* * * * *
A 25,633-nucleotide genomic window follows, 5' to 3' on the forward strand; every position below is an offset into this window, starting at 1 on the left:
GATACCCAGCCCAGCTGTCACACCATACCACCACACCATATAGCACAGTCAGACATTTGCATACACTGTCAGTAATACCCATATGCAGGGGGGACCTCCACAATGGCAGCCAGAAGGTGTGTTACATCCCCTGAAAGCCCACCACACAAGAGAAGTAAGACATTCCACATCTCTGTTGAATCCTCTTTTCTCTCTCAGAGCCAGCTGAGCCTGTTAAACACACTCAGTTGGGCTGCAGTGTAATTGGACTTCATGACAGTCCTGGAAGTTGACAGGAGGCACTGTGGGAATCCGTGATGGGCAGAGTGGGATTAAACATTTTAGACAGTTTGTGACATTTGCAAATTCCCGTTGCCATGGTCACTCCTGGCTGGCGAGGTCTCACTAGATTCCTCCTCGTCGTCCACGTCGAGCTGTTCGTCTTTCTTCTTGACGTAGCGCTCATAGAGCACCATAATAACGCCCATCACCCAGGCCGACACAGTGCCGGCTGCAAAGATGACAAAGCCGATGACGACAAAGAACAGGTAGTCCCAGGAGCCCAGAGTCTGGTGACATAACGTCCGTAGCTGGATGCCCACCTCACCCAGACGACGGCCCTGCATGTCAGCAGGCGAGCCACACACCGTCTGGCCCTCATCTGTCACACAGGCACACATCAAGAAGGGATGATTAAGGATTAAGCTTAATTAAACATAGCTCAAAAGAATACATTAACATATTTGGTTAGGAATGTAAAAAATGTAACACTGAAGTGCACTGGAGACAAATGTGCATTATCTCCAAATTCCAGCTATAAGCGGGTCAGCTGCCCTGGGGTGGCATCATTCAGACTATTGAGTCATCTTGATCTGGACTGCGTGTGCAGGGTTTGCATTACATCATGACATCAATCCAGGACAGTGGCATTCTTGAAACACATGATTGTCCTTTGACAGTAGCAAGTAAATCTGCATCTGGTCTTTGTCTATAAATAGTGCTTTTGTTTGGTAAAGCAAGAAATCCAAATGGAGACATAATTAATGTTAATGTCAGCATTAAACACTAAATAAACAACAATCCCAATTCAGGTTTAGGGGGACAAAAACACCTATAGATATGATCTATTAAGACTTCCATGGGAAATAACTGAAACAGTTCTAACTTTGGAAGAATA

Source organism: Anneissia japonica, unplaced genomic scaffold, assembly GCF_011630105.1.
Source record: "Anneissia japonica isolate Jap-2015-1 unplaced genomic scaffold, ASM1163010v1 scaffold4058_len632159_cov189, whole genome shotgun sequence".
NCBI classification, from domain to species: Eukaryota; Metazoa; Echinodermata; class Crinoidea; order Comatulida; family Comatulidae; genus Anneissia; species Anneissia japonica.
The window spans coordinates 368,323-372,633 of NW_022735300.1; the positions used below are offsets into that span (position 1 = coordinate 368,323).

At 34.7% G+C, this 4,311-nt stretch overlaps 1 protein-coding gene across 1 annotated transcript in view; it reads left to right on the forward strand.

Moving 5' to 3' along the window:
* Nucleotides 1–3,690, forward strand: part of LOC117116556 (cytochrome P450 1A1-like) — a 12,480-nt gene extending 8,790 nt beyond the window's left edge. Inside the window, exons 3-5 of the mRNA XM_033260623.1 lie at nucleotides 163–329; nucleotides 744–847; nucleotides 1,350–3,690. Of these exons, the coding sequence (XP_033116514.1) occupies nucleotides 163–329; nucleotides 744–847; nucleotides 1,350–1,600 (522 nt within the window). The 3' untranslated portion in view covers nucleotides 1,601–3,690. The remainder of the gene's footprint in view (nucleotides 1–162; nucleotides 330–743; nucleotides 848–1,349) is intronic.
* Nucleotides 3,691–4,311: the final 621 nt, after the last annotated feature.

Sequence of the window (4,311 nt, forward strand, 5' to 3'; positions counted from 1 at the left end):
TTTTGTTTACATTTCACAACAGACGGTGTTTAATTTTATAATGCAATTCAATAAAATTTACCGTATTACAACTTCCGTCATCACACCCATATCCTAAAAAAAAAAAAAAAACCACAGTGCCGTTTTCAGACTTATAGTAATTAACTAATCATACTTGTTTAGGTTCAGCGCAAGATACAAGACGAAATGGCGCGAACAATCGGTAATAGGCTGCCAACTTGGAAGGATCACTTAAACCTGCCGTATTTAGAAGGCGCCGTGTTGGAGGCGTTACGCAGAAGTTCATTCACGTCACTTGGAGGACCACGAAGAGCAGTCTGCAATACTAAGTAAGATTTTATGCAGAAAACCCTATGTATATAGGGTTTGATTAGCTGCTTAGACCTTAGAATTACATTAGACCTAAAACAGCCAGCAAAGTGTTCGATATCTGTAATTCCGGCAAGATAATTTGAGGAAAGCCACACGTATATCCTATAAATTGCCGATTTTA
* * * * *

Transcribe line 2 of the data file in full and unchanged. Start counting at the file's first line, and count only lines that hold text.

GATACCCAGCCCAGCTGTCACACCATACCACCACACCATATAGCACAGTCAGACATTTGCATACACTGTCAGTAATACCCATATGCAGGGGGGACCTCCACAATGGCAGCCAGAAGGTGTGTTACATCCCCTGAAAGCCCACCACACAAGAGAAGTAAGACATTCCACATCTCTGTTGAATCCTCTTTTCTCTCTCAGAGCCAGCTGAGCCTGTTAAACACACTCAGTTGGGCTGCAGTGTAATTGGACTTCATGACAGTCCTGGAAGTTGACAGGAGGCACTGTGGGAATCCGTGATGGGCAGAGTGGGATTAAACATTTTAGACAGTTTGTGACATTTGCAAATTCCCGTTGCCATGGTCACTCCTGGCTGGCGAGGTCTCACTAGATTCCTCCTCGTCGTCCACGTCGAGCTGTTCGTCTTTCTTCTTGACGTAGCGCTCATAGAGCACCATAATAACGCCCATCACCCAGGCCGACACAGTGCCGGCTGCAAAGATGACAAAGCCGATGACGACAAAGAACAGGTAGTCCCAGGAGCCCAGAGTCTGGTGACATAACGTCCGTAGCTGGATGCCCACCTCACCCAGACGACGGCCCTGCATGTCAGCAGGCGAGCCACACACCGTCTGGCCCTCATCTGTCACACAGGCACACATCAAGAAGGGATGATTAAGGATTAAGCTTAATTAAACATAGCTCAAAAGAATACATTAACATATTTGGTTAGGAATGTAAAAAATGTAACACTGAAGTGCACTGGAGACAAATGTGCATTATCTCCAAATTCCAGCTATAAGCGGGTCAGCTGCCCTGGGGTGGCATCATTCAGACTATTGAGTCATCTTGATCTGGACTGCGTGTGCAGGGTTTGCATTACATCATGACATCAATCCAGGACAGTGGCATTCTTGAAACACATGATTGTCCTTTGACAGTAGCAAGTAAATCTGCATCTGGTCTTTGTCTATAAATAGTGCTTTTGTTTGGTAAAGCAAGAAATCCAAATGGAGACATAATTAATGTTAATGTCAGCATTAAACACTAAATAAACAACAATCCCAATTCAGGTTTAGGGGGACAAAAACACCTATAGATATGATCTATTAAGACTTCCATGGGAAATAACTGAAACAGTTCTAACTTTGGAAGAATA